Survey after survey has shown that tech pros really want flexible work schedules. But what will they do with that flexibility? A new survey by FlexJobs suggests that workers’ plans for their scheduling freedom are incredibly varied, ranging from exercise to more family time. (For the purposes of the survey, which racked up some 1,200 respondents, a “flexible job” is defined as a “professional-level job that has a remote, flexible schedule, freelance, or part-time component.”)
Much of the interest in flexible hours seemed to revolve around self-care, with 89 percent of respondents saying such a schedule would help them take better care of themselves; another 88 percent believed it would reduce their levels of stress. Smaller percentages thought flexibility would make them a better parent or pet owner. Check out the chart:
Around 81 percent thought that a flexible schedule would help them become a more attractive spouse or partner (it’s Valentine’s Day, by the way!), and 50 percent said it would increase their time for date nights (Valentine’s Day! Rush out and buy, buy, buy!).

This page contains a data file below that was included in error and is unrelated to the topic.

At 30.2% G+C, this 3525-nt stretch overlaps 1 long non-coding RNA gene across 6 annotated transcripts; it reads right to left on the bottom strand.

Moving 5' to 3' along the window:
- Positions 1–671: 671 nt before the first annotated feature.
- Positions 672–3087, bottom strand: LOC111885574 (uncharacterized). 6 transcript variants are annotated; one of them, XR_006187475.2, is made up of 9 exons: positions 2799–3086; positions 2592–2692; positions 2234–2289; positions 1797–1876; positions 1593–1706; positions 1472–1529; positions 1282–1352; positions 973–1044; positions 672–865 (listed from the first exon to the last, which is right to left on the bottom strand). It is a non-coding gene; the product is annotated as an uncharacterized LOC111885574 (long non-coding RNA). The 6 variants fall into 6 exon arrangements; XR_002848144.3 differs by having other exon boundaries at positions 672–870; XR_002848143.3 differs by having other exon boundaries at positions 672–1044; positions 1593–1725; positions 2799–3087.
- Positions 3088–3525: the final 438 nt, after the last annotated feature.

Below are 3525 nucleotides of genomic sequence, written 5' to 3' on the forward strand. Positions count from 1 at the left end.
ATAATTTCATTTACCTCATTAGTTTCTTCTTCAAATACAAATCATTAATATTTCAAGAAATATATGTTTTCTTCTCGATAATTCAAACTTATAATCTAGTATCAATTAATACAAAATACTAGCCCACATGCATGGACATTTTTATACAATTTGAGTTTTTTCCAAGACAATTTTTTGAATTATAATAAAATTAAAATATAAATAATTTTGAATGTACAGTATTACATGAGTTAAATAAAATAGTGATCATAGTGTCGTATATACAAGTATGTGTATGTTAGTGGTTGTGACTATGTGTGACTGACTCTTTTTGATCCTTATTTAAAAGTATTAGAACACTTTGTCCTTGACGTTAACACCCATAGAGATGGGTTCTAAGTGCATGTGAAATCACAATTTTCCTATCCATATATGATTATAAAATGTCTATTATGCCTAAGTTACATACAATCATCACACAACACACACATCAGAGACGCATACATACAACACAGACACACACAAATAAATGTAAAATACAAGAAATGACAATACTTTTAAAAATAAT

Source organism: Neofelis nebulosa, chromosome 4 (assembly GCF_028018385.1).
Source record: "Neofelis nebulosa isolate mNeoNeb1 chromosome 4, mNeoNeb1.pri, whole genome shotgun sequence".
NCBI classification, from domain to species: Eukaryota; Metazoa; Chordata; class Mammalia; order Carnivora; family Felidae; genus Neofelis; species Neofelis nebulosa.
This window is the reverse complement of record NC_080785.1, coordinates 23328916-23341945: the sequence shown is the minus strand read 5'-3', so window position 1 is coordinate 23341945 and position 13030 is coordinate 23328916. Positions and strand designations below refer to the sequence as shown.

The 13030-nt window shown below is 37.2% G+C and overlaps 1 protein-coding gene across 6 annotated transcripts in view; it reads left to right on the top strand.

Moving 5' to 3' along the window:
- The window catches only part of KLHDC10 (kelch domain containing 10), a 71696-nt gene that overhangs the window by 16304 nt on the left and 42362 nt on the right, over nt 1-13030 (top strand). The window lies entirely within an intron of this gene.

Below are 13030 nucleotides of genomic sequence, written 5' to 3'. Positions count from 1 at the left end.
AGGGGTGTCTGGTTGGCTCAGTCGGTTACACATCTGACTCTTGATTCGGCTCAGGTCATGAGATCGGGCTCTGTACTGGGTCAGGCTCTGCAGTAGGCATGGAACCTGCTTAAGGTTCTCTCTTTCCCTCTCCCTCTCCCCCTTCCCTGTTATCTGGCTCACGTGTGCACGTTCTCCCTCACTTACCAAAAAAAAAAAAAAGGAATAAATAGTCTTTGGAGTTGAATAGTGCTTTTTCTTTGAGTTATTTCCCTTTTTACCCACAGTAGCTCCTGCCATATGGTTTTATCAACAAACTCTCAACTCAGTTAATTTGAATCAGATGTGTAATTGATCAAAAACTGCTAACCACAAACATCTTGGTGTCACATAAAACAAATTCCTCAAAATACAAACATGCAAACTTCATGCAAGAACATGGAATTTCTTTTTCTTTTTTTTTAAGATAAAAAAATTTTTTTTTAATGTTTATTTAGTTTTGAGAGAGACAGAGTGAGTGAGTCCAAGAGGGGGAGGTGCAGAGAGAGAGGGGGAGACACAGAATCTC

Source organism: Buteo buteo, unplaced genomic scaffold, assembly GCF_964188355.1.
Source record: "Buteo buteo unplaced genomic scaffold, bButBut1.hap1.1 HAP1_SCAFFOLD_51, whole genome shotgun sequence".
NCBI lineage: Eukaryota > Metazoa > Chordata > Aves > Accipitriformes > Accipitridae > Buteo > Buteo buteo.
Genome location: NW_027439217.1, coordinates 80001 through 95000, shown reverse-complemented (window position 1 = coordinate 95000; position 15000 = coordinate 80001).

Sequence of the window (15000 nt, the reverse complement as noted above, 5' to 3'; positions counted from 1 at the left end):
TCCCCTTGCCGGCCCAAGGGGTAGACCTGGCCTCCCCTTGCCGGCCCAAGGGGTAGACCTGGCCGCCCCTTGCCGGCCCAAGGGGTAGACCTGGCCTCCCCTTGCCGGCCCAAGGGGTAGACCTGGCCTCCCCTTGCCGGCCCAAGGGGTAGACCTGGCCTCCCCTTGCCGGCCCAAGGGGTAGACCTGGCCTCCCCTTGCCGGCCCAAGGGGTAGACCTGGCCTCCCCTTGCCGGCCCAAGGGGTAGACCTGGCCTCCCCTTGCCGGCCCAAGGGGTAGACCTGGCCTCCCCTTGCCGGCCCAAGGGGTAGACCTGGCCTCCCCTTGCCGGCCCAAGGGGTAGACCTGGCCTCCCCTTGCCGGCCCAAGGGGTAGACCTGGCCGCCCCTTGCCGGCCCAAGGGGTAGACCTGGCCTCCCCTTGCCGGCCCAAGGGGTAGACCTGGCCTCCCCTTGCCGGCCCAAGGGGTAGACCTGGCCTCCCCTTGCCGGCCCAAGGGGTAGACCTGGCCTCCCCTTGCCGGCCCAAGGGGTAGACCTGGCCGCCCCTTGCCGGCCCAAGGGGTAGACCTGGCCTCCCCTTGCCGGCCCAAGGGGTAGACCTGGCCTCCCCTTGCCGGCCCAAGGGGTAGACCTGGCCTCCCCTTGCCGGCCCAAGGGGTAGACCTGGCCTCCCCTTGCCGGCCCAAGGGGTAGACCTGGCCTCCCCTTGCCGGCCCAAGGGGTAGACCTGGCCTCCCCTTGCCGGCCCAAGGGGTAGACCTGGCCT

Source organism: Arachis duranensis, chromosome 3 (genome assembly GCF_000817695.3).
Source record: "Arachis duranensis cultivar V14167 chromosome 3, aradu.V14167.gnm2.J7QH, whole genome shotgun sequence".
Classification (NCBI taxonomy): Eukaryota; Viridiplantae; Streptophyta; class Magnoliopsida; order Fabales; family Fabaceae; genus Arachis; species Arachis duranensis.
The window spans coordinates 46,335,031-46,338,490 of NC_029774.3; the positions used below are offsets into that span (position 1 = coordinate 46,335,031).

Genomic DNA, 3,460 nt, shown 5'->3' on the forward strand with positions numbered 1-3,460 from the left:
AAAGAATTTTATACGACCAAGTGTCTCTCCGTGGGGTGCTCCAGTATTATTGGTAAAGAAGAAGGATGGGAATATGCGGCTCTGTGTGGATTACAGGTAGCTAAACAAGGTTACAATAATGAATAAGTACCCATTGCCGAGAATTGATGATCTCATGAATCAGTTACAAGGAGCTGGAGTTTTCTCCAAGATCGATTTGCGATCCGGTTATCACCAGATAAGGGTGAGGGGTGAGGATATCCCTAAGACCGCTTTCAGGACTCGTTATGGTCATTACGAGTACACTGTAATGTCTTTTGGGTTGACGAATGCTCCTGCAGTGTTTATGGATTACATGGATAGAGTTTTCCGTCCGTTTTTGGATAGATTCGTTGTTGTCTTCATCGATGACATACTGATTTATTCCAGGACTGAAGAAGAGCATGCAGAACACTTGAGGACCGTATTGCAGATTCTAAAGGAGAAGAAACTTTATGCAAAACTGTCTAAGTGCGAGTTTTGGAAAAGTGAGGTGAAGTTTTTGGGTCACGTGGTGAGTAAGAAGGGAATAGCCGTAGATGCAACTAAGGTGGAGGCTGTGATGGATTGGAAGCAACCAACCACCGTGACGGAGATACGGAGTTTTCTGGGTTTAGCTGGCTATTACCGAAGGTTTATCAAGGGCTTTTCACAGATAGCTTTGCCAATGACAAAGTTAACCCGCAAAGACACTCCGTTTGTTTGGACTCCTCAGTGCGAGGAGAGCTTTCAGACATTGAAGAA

Despite that interest in flexible schedules, some 54 percent of respondents said their work-life balance needed improvement, or else was outright terrible; some 36 percent said their bosses didn’t “model good work-life balance,” while a mere 9 percent said their boss’s work habits made it easier for them to achieve their own work-life balance.
“As our survey demonstrates, those in leadership roles influence how their employees view work-life balance. In fact, only 9 percent say their boss’s work habits make work-life balance easy,” Sara Sutton, Founder and CEO of FlexJobs, wrote in a statement accompanying the data. “It’s important that good work-life balance is modeled from the top down, especially considering the positive impact that a happy and healthy workforce can have on productivity as well as company culture.”
The FlexJobs survey’s findings mirror that of other studies,including the recent Dice Salary Survey. Some 73 percent of tech pros told Dice that flexible hours were important to them, even though only 49 percent reported receiving that benefit from their employers.
As tech pros’ annual salaries level off, companies pay prove more amenable to negotiating for benefits and perks rather than cash. Although your boss might not want to give you a $20,000 raise next year, they might prove only too happy to give you the opportunity to work from home, or work according to your own schedule. It never hurts to ask.